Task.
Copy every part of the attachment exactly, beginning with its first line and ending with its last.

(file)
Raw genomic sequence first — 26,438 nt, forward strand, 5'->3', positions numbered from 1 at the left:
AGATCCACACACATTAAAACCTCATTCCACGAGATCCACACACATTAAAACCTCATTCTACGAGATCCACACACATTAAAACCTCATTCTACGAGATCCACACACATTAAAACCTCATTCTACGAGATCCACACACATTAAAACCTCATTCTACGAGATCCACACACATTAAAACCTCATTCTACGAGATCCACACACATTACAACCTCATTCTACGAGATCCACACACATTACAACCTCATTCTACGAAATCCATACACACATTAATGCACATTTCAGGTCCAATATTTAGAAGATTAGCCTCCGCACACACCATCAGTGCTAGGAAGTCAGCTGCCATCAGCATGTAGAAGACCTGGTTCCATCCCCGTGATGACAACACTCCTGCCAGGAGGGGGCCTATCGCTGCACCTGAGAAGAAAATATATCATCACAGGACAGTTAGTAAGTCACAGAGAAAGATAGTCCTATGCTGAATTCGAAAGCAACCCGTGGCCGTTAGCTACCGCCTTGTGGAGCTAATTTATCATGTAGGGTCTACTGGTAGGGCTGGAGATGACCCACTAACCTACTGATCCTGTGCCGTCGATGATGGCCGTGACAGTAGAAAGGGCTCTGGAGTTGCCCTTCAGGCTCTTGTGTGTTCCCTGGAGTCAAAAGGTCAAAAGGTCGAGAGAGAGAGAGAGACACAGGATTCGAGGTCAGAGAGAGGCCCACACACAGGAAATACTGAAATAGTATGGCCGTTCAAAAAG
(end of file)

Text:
Raw genomic sequence first — 26,438 nt, forward strand, 5'->3', positions numbered from 1 at the left:
AGATCCACACACATTAAAACCTCATTCCACGAGATCCACACACATTAAAACCTCATTCTACGAGATCCACACACATTAAAACCTCATTCTACGAGATCCACACACATTAAAACCTCATTCTACGAGATCCACACACATTAAAACCTCATTCTACGAGATCCACACACATTAAAACCTCATTCTACGAGATCCACACACATTACAACCTCATTCTACGAGATCCACACACATTACAACCTCATTCTACGAAATCCATACACACATTAATGCACATTTCAGGTCCAATATTTAGAAGATTAGCCTCCGCACACACCATCAGTGCTAGGAAGTCAGCTGCCATCAGCATGTAGAAGACCTGGTTCCATCCCCGTGATGACAACACTCCTGCCAGGAGGGGGCCTATCGCTGCACCTGAGAAGAAAATATATCATCACAGGACAGTTAGTAAGTCACAGAGAAAGATAGTCCTATGCTGAATTCGAAAGCAACCCGTGGCCGTTAGCTACCGCCTTGTGGAGCTAATTTATCATGTAGGGTCTACTGGTAGGGCTGGAGATGACCCACTAACCTACTGATCCTGTGCCGTCGATGATGGCCGTGACAGTAGAAAGGGCTCTGGAGTTGCCCTTCAGGCTCTTGTGTGTTCCCTGGAGTCAAAAGGTCAAAAGGTCGAGAGAGAGAGAGAGACACAGGATTCGAGGTCAGAGAGAGGCCCACACACAGGAAATACTGAAATAGTATGGCCGTTCAAAAAG